We share a lunch of tiny hamburgers made by small hands in the “Hungry-burger” bar. Without any prompting of pressure from Uncle Ben, Ameer decides to try the climbing wall. He is harnessed by a smiling man and for the second time today makes me very proud when he climbs right to the top of the building without hesitation and rings the bell. It amazes me to witness the difference between children and adults on a first climb. Adults usually freak out at some point, whereas kids trust so easily. When his climb is done, and about five metres above the concrete floor, Ameer just lets go and falls onto the rope, giggling. Once he is given his prize of two Kidzos Ameer takes me to the Walls TM ice cream factory where he makes a lime icy pole for me. My ice cream, however, mysteriously disappears before I can get to it.

Ameer is starting to yawn and looks burnt out so I decide it is time for home. We have only made it through four hours and done less than a quarter of the activities on offer. We walk through Kidzania immigration where the officer gives me a proper, no jokes, questioning. She tells me that we cannot reenter once we leave, I say this is fine. She then turns her attention to Ameer asking if he has spent all his Kidzos and if he has really finished. The immigration officer finally scans our wristbands, checking that this bearded guy really is Uncle Ben and grants us exit. I grab Ameer’s hand and walk out the door before the sounds of fun wafting to us from inside can cause any second thoughts.

In the car on the way home I am under instruction to keep Ameer awake at all costs so that he will sleep tonight. I frantically shove barbecue shapes into his mouth and put a movie on for him. Despite my efforts Ameer is snoring before the opening credits finish. As for me, I am still trying to come to terms with this incredible place. I’m trying to decide if it is a great playground or simply a marketing tool, a massive monument to cold war brainwashing techniques. It doesn’t really matter either way. Ameer is going to grow up to buy stuff with real money one day and he had great fun today so who cares?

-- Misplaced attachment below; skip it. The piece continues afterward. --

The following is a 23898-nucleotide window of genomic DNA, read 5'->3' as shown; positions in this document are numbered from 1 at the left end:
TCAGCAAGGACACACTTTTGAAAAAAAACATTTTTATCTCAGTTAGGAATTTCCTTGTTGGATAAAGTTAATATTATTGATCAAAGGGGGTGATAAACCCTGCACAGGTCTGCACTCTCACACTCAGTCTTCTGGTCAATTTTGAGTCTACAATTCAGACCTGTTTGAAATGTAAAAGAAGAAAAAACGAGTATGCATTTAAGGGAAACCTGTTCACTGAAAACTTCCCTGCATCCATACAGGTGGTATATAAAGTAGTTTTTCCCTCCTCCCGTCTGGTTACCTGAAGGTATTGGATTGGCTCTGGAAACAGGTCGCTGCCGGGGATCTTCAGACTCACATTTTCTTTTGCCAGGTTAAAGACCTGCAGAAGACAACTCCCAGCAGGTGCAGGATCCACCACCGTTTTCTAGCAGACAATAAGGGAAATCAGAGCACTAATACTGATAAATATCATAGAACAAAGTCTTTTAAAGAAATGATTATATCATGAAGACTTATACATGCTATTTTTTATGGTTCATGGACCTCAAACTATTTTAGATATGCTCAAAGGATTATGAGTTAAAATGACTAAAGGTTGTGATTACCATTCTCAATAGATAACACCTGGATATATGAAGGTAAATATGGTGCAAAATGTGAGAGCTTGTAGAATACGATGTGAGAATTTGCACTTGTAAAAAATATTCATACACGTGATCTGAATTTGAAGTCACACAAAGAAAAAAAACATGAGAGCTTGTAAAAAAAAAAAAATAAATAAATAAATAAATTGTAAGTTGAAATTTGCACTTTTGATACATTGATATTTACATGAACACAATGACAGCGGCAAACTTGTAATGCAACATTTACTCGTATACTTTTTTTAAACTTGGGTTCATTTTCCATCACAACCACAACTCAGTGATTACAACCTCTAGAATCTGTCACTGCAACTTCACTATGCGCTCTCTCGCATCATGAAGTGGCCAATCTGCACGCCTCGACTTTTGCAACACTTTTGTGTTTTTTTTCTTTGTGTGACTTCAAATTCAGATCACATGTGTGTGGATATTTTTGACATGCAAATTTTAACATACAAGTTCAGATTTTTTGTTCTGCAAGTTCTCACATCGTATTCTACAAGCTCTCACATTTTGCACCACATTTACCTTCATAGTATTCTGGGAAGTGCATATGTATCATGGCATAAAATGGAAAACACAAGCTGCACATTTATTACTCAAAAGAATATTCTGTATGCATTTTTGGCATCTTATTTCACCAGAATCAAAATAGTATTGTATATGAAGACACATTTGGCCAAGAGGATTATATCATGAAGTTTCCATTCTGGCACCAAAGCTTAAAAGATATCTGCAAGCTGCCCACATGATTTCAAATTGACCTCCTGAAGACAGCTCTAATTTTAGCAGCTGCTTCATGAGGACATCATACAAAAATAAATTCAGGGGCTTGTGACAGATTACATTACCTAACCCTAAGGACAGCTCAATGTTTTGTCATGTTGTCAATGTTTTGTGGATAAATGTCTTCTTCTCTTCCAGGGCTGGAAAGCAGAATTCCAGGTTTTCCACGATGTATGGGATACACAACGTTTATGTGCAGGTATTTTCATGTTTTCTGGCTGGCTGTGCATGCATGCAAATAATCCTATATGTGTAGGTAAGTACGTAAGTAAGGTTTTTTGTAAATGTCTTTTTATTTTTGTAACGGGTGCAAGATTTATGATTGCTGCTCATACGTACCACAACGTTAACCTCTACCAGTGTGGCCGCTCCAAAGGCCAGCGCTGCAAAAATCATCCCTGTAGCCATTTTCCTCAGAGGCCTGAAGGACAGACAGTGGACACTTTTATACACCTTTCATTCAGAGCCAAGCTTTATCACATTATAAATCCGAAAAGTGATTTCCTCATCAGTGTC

Jakarta family time

Jakarta family time

Floating in a swimming pool somewhere in Jakarta with two crazy kids jumping on me screaming “Uncle Ben, Uuunnncccle Beh-ehn!”, red eyes and stupid smile (the kind of smile where your tongue half pokes out and you look like you have picked up an extra chromosome somewhere).

That is me after an especially brutal commute from Denmark. I seem to affect planes. They break. My travel superpower gave me an extra overnight in Paris back in April and a bonus night in Helsinki on this commute. I landed in Jakarta after nearly fifty hours awake, many of which were spend in airline ‘lounges‘ staring blankly at Panasonic flat screens which were repeating animal planet over and over. I now have an intimate understanding of the “Trials of life in africa” Lions are ‘majestic’ and gazelles ‘graceful’. I wander off the plane bug eyed, kind of pleased with my intrepid look and get an unconvinced hug from Ameer my four year old nephew. Mel, my big sister, gives me a more convinced hug.

Stoked to have some family time, the fatigue of the commute slides away as Mel and I frantically catch up on what skype and emails missed. Gotta love living abroad in this technological age. Straight to the swimming pool, I need to stay awake to kick jet lag as I know two little munchkins will be jumping on “Uncle B” early the next morning. Back at home I gave the kids their Lego. (thoroughly tested by me in Denmark) and Mel gratefully receives her pulped Multigrain cheerios, before I stagger upstairs and fall into a dreamless sleep.

Monday was spend watching Geckos and staring at walls in the heat while Mel and her husband Win worked. Win is currently in the last few days of Ramadan, kind of the Muslim version of Christmas. The difference is that they earn their presents! This means that for a month they cannot eat or drink during daylight hours. I have been curious to experience how this feels,  never curious enough to actually try it! In the afternoon wandered over to Mel and Win’s work to check out what they do.

The school is a very exclusive school built by a man who is stupidly wealthy. He has the monopoly on Jakarta’s water, power, resources…both the prime minister and vice minister attended the school’s opening. You get the picture. The campus more closely resembles a resort than a school. Manicured gardens surround water features, shiny new play equipment is surrounded by lush tropical plants. How do you teach a grade four kids who has his own driver, maid and helper? or the kid who got a new BMW for his birthday? or the kid who showed an interest in soccer, so his dad built him a soccer field, and bought him a European soccer team?